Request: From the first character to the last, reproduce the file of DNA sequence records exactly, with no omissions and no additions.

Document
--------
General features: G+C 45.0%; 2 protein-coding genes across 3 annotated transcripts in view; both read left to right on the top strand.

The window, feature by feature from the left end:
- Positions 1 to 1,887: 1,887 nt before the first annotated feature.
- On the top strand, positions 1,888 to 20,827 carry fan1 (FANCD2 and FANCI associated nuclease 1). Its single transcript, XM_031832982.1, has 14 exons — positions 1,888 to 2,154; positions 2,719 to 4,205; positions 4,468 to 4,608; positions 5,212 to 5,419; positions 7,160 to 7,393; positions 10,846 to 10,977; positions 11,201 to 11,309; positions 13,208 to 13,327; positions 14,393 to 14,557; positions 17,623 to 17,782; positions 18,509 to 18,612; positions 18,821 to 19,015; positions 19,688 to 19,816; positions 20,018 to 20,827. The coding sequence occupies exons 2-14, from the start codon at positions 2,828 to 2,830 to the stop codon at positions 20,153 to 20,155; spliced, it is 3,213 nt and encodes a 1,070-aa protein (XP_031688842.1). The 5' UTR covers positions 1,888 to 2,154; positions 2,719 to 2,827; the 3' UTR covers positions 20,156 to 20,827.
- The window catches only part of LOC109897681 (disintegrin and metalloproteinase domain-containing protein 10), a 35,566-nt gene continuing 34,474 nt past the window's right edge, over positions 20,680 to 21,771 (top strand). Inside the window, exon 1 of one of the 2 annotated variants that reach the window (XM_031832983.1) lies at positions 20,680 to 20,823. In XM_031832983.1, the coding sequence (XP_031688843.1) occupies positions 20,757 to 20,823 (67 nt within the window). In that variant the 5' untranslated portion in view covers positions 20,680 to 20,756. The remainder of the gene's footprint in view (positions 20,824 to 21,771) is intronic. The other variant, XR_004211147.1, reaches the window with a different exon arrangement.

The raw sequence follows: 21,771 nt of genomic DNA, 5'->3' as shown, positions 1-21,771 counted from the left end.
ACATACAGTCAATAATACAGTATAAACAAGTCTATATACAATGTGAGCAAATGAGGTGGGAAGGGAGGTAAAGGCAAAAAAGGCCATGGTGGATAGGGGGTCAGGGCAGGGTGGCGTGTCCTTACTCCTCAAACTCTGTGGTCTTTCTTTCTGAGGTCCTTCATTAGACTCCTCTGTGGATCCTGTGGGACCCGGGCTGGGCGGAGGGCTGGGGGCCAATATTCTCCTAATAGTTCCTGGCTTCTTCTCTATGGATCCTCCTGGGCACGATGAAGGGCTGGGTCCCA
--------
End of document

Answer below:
General features: G+C 45.0%; 2 protein-coding genes across 3 annotated transcripts in view; both read left to right on the top strand.

The window, feature by feature from the left end:
- Positions 1 to 1,887: 1,887 nt before the first annotated feature.
- On the top strand, positions 1,888 to 20,827 carry fan1 (FANCD2 and FANCI associated nuclease 1). Its single transcript, XM_031832982.1, has 14 exons — positions 1,888 to 2,154; positions 2,719 to 4,205; positions 4,468 to 4,608; positions 5,212 to 5,419; positions 7,160 to 7,393; positions 10,846 to 10,977; positions 11,201 to 11,309; positions 13,208 to 13,327; positions 14,393 to 14,557; positions 17,623 to 17,782; positions 18,509 to 18,612; positions 18,821 to 19,015; positions 19,688 to 19,816; positions 20,018 to 20,827. The coding sequence occupies exons 2-14, from the start codon at positions 2,828 to 2,830 to the stop codon at positions 20,153 to 20,155; spliced, it is 3,213 nt and encodes a 1,070-aa protein (XP_031688842.1). The 5' UTR covers positions 1,888 to 2,154; positions 2,719 to 2,827; the 3' UTR covers positions 20,156 to 20,827.
- The window catches only part of LOC109897681 (disintegrin and metalloproteinase domain-containing protein 10), a 35,566-nt gene continuing 34,474 nt past the window's right edge, over positions 20,680 to 21,771 (top strand). Inside the window, exon 1 of one of the 2 annotated variants that reach the window (XM_031832983.1) lies at positions 20,680 to 20,823. In XM_031832983.1, the coding sequence (XP_031688843.1) occupies positions 20,757 to 20,823 (67 nt within the window). In that variant the 5' untranslated portion in view covers positions 20,680 to 20,756. The remainder of the gene's footprint in view (positions 20,824 to 21,771) is intronic. The other variant, XR_004211147.1, reaches the window with a different exon arrangement.

The raw sequence follows: 21,771 nt of genomic DNA, 5'->3' as shown, positions 1-21,771 counted from the left end.
ACATACAGTCAATAATACAGTATAAACAAGTCTATATACAATGTGAGCAAATGAGGTGGGAAGGGAGGTAAAGGCAAAAAAGGCCATGGTGGATAGGGGGTCAGGGCAGGGTGGCGTGTCCTTACTCCTCAAACTCTGTGGTCTTTCTTTCTGAGGTCCTTCATTAGACTCCTCTGTGGATCCTGTGGGACCCGGGCTGGGCGGAGGGCTGGGGGCCAATATTCTCCTAATAGTTCCTGGCTTCTTCTCTATGGATCCTCCTGGGCACGATGAAGGGCTGGGTCCCA